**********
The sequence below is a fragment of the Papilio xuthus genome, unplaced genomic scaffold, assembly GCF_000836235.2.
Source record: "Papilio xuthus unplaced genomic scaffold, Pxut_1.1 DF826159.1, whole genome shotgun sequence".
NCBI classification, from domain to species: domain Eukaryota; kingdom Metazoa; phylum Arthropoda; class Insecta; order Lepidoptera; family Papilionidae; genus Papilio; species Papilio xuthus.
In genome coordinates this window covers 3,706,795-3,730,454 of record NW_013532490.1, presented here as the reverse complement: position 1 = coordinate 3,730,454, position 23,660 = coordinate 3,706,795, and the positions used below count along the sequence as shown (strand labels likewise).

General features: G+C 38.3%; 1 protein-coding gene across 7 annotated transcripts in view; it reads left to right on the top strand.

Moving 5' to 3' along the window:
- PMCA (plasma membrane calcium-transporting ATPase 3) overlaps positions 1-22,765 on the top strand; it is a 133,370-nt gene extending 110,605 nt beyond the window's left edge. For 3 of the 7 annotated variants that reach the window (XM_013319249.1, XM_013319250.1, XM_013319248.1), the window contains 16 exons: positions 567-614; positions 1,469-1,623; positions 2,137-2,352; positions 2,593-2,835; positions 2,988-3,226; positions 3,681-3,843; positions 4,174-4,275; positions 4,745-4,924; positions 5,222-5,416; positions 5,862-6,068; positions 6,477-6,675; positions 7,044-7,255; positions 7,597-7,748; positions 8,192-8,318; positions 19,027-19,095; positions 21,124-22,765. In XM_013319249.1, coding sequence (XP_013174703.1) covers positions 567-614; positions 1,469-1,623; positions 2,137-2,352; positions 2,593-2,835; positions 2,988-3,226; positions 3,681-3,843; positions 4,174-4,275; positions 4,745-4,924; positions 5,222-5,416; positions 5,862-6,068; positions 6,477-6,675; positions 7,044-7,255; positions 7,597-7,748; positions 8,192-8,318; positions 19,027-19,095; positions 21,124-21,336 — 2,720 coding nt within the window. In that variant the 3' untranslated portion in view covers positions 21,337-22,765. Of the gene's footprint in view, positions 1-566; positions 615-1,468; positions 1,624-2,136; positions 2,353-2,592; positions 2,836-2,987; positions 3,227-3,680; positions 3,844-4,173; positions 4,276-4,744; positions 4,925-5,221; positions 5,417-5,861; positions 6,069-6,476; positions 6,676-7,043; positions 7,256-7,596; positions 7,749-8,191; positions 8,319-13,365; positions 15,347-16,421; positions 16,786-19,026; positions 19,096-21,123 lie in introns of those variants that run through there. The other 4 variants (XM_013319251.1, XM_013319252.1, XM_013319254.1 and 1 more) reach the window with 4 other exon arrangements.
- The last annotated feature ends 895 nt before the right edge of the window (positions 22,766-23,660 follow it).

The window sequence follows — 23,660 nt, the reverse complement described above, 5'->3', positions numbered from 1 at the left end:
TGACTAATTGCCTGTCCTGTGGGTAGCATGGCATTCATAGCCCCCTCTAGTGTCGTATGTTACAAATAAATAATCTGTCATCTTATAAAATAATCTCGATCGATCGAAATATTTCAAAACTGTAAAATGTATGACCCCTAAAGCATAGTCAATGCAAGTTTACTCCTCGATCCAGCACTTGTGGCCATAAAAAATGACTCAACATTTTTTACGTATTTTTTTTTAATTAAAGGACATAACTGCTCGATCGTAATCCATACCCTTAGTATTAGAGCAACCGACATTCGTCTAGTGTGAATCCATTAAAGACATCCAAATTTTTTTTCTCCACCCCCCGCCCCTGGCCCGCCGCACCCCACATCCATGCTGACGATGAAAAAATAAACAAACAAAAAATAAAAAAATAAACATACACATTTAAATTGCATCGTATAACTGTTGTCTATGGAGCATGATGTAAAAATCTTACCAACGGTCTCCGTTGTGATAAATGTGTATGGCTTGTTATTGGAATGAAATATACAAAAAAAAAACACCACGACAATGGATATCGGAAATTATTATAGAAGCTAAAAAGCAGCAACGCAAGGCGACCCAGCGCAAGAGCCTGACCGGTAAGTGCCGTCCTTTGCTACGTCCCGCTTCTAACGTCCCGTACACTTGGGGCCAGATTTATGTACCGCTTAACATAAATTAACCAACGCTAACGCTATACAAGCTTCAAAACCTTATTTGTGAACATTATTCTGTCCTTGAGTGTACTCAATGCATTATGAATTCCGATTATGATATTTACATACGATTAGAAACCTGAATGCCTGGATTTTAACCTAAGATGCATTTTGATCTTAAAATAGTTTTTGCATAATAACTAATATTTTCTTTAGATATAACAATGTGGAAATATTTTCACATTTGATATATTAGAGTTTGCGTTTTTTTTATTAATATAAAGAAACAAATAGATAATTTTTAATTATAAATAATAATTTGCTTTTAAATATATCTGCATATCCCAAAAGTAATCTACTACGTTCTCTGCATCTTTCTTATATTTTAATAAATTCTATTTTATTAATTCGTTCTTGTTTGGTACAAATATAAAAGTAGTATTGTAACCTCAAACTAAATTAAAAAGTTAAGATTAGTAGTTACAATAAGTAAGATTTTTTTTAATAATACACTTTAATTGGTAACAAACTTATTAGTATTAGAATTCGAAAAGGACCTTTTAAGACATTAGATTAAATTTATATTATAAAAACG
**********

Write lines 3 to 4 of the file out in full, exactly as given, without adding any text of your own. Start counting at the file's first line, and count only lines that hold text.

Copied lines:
NCBI classification, from domain to species: domain Eukaryota; kingdom Metazoa; phylum Arthropoda; class Insecta; order Lepidoptera; family Papilionidae; genus Papilio; species Papilio xuthus.
In genome coordinates this window covers 3,706,795-3,730,454 of record NW_013532490.1, presented here as the reverse complement: position 1 = coordinate 3,730,454, position 23,660 = coordinate 3,706,795, and the positions used below count along the sequence as shown (strand labels likewise).